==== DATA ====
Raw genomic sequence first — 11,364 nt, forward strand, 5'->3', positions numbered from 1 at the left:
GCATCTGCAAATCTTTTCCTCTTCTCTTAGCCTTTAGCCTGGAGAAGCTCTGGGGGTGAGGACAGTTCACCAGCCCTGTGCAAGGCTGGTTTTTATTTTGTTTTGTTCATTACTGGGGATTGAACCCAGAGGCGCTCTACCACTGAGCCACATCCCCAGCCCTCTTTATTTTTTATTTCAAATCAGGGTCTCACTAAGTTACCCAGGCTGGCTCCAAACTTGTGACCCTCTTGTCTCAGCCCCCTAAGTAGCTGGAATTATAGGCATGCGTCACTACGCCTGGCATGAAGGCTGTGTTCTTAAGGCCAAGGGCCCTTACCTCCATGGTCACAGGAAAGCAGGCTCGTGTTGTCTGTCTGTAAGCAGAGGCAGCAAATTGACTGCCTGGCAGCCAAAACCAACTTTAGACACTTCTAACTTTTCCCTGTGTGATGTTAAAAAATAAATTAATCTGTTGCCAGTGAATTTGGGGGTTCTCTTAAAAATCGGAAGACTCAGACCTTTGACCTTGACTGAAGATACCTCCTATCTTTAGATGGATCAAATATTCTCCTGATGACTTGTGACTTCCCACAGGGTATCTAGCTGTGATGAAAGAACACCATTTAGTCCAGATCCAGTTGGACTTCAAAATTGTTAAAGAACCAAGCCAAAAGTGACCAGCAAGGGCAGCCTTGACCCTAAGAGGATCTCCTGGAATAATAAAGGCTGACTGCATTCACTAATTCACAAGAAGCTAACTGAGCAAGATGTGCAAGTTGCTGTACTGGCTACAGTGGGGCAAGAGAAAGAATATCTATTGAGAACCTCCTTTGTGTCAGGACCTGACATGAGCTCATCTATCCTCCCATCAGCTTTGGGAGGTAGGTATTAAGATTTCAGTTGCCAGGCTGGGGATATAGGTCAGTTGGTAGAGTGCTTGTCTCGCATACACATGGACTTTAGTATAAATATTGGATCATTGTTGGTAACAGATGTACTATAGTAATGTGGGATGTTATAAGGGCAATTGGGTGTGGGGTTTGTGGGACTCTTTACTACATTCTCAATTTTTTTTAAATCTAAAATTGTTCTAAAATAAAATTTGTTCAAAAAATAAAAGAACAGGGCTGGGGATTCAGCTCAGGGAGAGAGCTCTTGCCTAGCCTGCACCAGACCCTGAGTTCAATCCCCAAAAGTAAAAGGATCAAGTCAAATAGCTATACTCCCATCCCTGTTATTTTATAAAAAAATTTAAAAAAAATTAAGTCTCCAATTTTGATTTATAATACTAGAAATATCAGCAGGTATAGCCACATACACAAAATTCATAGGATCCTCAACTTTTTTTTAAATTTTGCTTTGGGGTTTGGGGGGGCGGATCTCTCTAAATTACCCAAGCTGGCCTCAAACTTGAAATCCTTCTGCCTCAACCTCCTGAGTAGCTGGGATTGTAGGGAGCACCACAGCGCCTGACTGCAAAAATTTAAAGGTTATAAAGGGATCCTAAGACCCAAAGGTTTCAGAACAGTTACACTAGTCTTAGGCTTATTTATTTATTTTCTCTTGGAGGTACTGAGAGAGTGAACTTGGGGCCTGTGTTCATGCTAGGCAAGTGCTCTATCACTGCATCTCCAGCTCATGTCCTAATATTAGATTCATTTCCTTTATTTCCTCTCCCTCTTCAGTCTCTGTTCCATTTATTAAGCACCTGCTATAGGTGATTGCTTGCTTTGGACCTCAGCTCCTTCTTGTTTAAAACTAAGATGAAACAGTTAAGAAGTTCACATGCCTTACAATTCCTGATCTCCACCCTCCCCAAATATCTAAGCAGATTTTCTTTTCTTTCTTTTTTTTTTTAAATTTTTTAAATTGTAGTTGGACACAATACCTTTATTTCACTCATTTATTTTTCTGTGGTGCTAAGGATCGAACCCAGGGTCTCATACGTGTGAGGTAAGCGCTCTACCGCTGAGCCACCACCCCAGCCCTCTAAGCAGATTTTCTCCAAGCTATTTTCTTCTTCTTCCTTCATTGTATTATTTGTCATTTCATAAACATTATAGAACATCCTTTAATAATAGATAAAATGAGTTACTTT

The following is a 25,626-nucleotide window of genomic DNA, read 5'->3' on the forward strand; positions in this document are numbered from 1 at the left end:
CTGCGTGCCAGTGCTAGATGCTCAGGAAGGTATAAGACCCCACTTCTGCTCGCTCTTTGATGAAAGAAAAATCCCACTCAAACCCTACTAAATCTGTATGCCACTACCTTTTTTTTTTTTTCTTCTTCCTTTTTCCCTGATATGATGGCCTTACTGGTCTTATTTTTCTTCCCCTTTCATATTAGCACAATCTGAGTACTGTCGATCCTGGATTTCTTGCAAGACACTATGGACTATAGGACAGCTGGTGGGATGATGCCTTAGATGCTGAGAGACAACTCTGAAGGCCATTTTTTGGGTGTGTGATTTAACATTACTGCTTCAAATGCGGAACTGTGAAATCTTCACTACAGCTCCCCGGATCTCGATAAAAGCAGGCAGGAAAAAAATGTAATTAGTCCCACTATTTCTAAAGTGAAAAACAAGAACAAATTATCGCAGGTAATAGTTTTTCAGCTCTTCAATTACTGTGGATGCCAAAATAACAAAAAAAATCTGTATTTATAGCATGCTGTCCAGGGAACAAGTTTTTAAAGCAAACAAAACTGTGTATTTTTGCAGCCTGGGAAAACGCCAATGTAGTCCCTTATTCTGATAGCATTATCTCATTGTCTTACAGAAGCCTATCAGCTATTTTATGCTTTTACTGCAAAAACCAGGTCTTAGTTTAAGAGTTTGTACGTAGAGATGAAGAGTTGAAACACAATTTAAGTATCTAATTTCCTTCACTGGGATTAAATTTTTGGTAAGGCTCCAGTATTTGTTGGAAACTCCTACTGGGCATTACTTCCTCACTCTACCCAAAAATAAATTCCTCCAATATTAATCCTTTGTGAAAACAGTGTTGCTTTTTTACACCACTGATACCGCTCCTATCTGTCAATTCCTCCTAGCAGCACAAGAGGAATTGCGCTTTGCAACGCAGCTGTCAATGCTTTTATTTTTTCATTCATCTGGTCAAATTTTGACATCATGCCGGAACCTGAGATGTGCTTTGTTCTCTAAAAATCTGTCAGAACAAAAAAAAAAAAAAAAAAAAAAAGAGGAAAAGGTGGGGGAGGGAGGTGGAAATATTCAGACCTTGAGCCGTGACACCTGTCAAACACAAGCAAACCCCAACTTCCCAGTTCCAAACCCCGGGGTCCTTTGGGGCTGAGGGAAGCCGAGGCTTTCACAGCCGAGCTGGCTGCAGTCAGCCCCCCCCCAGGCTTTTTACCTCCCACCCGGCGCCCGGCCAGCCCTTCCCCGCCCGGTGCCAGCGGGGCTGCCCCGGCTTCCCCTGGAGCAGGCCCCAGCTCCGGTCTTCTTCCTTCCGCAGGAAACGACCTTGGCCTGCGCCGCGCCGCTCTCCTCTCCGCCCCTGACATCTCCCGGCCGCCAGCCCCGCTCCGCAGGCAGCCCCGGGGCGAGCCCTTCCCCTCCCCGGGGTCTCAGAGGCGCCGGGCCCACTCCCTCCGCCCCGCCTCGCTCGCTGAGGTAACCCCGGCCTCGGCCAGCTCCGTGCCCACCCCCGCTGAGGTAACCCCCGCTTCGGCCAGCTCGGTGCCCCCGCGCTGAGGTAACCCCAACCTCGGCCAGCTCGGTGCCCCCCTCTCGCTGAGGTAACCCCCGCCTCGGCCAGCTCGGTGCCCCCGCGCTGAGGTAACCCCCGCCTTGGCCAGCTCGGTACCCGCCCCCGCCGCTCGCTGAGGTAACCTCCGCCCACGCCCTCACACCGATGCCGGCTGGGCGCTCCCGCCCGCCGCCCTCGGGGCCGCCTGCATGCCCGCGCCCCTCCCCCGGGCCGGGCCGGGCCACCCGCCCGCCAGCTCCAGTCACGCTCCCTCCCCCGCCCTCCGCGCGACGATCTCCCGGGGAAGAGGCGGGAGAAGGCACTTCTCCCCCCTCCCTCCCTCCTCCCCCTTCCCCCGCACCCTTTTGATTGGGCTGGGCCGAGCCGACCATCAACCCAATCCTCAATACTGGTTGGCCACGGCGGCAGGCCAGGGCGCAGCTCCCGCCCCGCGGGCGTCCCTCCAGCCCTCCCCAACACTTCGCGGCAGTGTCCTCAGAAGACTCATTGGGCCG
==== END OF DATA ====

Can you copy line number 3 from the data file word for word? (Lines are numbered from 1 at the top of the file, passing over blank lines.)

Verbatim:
The following is a 25,626-nucleotide window of genomic DNA, read 5'->3' on the forward strand; positions in this document are numbered from 1 at the left end: